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Choosing a legal structure for your startup

 

A guide to business structures often used by entrepreneurs in the UK.

Different legal structures affect the level of tax you’re expected to pay, your employment status, the formal relationship between you and your business partners, the amount of administration you’ll have to do and your personal liability for the success of the business.

The three most common business structures used by entrepreneurs in the UK are sole proprietorships (or sole traders), limited companies and partnership agreements. We’ll take you through the pros and cons of each to help with your decision.

Sole proprietorships

Sole proprietorship is the most popular option for those setting up a small business, as they’re low cost and easy to set up. There is little admin involved; you just need to choose and register a name and apply for any relevant local licences.

dUnder this structure, you operate your business as an individual and remain legally self-employed. This means you also have complete control. You don’t need to deal with a board of directors or any other partners.

Sole proprietorships can be a good option if you are setting up on your own, with your own money or if you want to test the viability of your business on a small scale first. They may be less suitable if you are setting up with business partners, or if you are looking to attract sizeable investment early on.

In some cases, it can be a risky choice. Your finances become your business’ finances. There is no legal difference between you and your business, and you could be personally liable for financial matters linked to the business. This can make it difficult to attract investment.

Limited companies

Setting up as a limited company means creating a new legal entity that is separate from you personally.

It’s often easier to encourage investment and raise funds as a limited company than a sole proprietor. Investors may be more willing to invest and setting up in this way also gives you the option to sell shares in your company.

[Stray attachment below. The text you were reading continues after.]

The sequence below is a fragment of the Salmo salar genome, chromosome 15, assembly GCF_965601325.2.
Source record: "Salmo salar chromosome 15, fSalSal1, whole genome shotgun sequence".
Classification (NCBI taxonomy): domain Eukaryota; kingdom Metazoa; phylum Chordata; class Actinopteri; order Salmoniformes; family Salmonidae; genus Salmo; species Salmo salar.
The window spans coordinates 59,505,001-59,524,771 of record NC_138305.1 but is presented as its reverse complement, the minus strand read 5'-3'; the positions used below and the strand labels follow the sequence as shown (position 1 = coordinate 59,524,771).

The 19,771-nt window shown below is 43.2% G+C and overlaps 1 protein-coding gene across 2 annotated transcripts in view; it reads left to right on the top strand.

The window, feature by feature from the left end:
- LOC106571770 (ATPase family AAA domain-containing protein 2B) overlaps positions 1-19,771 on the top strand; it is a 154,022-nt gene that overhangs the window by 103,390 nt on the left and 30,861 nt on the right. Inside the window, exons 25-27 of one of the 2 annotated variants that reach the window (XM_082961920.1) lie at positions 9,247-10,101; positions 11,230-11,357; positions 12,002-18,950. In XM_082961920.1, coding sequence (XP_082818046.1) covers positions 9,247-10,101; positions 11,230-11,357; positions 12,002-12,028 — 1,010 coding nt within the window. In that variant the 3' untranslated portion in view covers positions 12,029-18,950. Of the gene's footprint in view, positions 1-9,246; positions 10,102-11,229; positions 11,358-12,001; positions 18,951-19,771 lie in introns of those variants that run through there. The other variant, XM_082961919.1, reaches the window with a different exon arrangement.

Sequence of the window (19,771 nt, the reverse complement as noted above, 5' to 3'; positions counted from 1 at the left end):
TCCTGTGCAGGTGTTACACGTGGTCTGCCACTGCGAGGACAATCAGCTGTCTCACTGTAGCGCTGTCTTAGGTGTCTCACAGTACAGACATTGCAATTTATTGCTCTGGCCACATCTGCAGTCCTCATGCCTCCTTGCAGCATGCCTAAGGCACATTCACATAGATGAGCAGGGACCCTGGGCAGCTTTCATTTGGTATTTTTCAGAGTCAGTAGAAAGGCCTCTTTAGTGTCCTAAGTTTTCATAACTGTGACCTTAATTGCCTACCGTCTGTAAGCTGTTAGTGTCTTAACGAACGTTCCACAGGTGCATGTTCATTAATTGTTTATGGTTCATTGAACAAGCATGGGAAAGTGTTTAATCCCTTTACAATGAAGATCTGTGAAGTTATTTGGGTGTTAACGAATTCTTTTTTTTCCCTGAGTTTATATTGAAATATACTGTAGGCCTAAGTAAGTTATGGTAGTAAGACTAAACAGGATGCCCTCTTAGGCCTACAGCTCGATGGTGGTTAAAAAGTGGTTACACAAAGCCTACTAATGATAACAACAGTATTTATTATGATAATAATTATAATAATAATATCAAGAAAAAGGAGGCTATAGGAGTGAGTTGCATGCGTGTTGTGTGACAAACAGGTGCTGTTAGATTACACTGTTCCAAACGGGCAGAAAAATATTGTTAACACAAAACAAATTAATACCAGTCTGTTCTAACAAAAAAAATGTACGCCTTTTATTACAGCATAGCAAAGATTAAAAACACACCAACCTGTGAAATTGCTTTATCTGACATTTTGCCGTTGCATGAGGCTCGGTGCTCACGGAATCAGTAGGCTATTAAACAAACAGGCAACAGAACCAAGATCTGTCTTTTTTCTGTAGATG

As you are not personally liable for the business, your personal assets, such as your house or car, remain safe even if your company goes bankrupt. This doesn’t guarantee the success of your business any more than a sole proprietorship would, but it can offer you a level of personal protection.

Unlike with a sole proprietorship, setting up your startup as a limited company means you’ll legally be an employee of the company, usually a director. This has important implications for the tax you’ll be expected to pay. Limited companies are required to pay Corporation Tax and Capital Gains Tax. As an employee, you’ll also have to pay Income Tax on your earnings. This might mean you take home less money than if you set up as a sole proprietorship.

Setting up a limited company tends to involve far more administration than a sole proprietorship. You’ll need to register your company and file an annual report with Companies House, as well as ensuring you keep up to date with your tax and National Insurance contributions.

Limited companies represent a good option if you are confident in the viability of your business and are looking to attract significant early investment. They may be less attractive if you have less time available to work on your business, or if you are setting up individually and not looking for large sums of investment right away.

Partnership agreements

If you are launching a startup with other people, or with another business, you also have the option of entering a partnership agreement. This will typically be a limited liability partnership which operates very similarly to a limited company.

One major advantage to entering such a partnership agreement is that you and your business partners all take on shared responsibility for the business. Your roles and responsibilities can be decided on initially in the partnership agreement. This creates clarity and can help the business run smoothly in its uncertain early days.

A partnership agreement typically sets out the full terms of the partnership and often other details about the day-to-day running of the business. An agreement might include detail on the length of the partnership, working hours and holiday arrangements, who owns what, the responsibilities of each partner or how to admit new partners to the business.

Like a limited company, entering a partnership agreement involves significant administration and paperwork. It also requires agreement on a range of issues between all partners. While this might offer a good opportunity to iron out potentially important differences early on, it can also present challenges to getting up and running. Again, like a limited company, you’ll have to register your company and file an annual report with Companies House, and you’ll also have to pay Corporation Tax and Capital Gains Tax.

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